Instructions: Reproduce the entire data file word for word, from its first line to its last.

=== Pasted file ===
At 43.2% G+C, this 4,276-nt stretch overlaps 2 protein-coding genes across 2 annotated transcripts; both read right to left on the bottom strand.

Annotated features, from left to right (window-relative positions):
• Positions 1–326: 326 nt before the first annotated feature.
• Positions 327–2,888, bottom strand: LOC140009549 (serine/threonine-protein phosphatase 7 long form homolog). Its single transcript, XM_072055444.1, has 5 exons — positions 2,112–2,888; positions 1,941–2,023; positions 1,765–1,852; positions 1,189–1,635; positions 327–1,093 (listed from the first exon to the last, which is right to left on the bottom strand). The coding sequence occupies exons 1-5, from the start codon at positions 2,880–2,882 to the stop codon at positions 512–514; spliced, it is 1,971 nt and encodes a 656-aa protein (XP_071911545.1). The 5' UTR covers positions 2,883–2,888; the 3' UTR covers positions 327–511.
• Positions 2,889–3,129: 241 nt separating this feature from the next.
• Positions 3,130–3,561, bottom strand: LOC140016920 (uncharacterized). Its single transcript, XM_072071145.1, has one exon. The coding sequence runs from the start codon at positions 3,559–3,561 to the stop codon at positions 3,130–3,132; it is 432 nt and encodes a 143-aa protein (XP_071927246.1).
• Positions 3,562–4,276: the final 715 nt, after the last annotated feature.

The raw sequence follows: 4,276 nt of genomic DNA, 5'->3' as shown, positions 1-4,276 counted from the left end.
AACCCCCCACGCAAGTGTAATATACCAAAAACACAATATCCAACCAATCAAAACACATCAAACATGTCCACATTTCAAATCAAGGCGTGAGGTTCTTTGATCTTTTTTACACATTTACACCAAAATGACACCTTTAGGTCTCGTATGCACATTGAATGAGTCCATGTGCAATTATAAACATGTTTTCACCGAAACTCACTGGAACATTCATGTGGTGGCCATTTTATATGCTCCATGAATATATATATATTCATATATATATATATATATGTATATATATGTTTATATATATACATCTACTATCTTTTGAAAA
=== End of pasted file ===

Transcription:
At 43.2% G+C, this 4,276-nt stretch overlaps 2 protein-coding genes across 2 annotated transcripts; both read right to left on the bottom strand.

Annotated features, from left to right (window-relative positions):
• Positions 1–326: 326 nt before the first annotated feature.
• Positions 327–2,888, bottom strand: LOC140009549 (serine/threonine-protein phosphatase 7 long form homolog). Its single transcript, XM_072055444.1, has 5 exons — positions 2,112–2,888; positions 1,941–2,023; positions 1,765–1,852; positions 1,189–1,635; positions 327–1,093 (listed from the first exon to the last, which is right to left on the bottom strand). The coding sequence occupies exons 1-5, from the start codon at positions 2,880–2,882 to the stop codon at positions 512–514; spliced, it is 1,971 nt and encodes a 656-aa protein (XP_071911545.1). The 5' UTR covers positions 2,883–2,888; the 3' UTR covers positions 327–511.
• Positions 2,889–3,129: 241 nt separating this feature from the next.
• Positions 3,130–3,561, bottom strand: LOC140016920 (uncharacterized). Its single transcript, XM_072071145.1, has one exon. The coding sequence runs from the start codon at positions 3,559–3,561 to the stop codon at positions 3,130–3,132; it is 432 nt and encodes a 143-aa protein (XP_071927246.1).
• Positions 3,562–4,276: the final 715 nt, after the last annotated feature.

The raw sequence follows: 4,276 nt of genomic DNA, 5'->3' as shown, positions 1-4,276 counted from the left end.
AACCCCCCACGCAAGTGTAATATACCAAAAACACAATATCCAACCAATCAAAACACATCAAACATGTCCACATTTCAAATCAAGGCGTGAGGTTCTTTGATCTTTTTTACACATTTACACCAAAATGACACCTTTAGGTCTCGTATGCACATTGAATGAGTCCATGTGCAATTATAAACATGTTTTCACCGAAACTCACTGGAACATTCATGTGGTGGCCATTTTATATGCTCCATGAATATATATATATTCATATATATATATATATATGTATATATATGTTTATATATATACATCTACTATCTTTTGAAAA